Example country responses:
As a result of international pressure various jurisdictions have enacted legislation relaxing laws on the exchange of information, or signed additional Tax Information Exchange Agreements (TIEA), or Double Tax Treaties, committed or signed up to the OECD Convention on Mutual Administrative Assistance in Tax Matters. Other jurisdictions are consulting on the next steps to take.
Monaco – DTA with Mauritius
Monaco – TIEA with South Africa
Monaco – commits to Multilateral Convention on Mutual Administrative Assistance in Tax Matters
UK and the disclosure of beneficial ownership
BVI Public Consultation on Beneficial Ownership Information
Cayman Islands Public Consultation on Beneficial Ownership Information
Hong Kong allows TIEAs
Jersey relaxes TIEA rules
Singapore includes tax crimes as money-laundering offences
For full details on these measures see the continuation of the article at:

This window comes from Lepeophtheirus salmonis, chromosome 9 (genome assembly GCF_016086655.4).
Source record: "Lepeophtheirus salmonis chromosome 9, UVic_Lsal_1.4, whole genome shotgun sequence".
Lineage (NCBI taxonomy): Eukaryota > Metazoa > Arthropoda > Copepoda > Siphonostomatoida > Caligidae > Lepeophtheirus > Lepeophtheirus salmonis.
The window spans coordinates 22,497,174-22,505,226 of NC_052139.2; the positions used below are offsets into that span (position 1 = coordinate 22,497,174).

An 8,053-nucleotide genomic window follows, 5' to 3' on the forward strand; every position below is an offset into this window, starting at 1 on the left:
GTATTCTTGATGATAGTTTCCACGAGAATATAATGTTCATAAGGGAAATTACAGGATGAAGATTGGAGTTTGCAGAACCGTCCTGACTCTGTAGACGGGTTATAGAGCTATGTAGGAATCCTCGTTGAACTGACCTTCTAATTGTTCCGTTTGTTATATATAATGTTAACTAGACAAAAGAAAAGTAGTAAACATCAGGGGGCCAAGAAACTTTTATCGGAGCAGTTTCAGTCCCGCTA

European Union - Fourth Money Laundering Directive
The European Union is finalising its consultation process on the Fourth Money Laundering Directive, which largely follows the changes FATF implemented in 2012.
On 5 February 2013, the European Commission adopted proposals to reinforce the European Union's existing rules on anti-money laundering and fund transfers. These proposals included a draft directive on the prevention of the use of the financial system for the purpose of money laundering and terrorist financing (the “4th AML Directive”).
The 4th AML Directive provides for a more targeted and focussed risk-based approach to customer due diligence and includes proposals to:
• improve clarity and consistency of the rules across the Member States by providing a clear mechanism for identification of beneficial owners. In particular, companies will be required to maintain records as to the identity of those who stand behind the company in reality;
• improve clarity and transparency of the rules on customer due diligence in order to have in place adequate controls and procedures... The provisions dealing with politically exposed persons, i.e. people who may represent higher risk by virtue of the political positions they hold, are also expanded to now also include “domestic” PEPs and those in international organisations;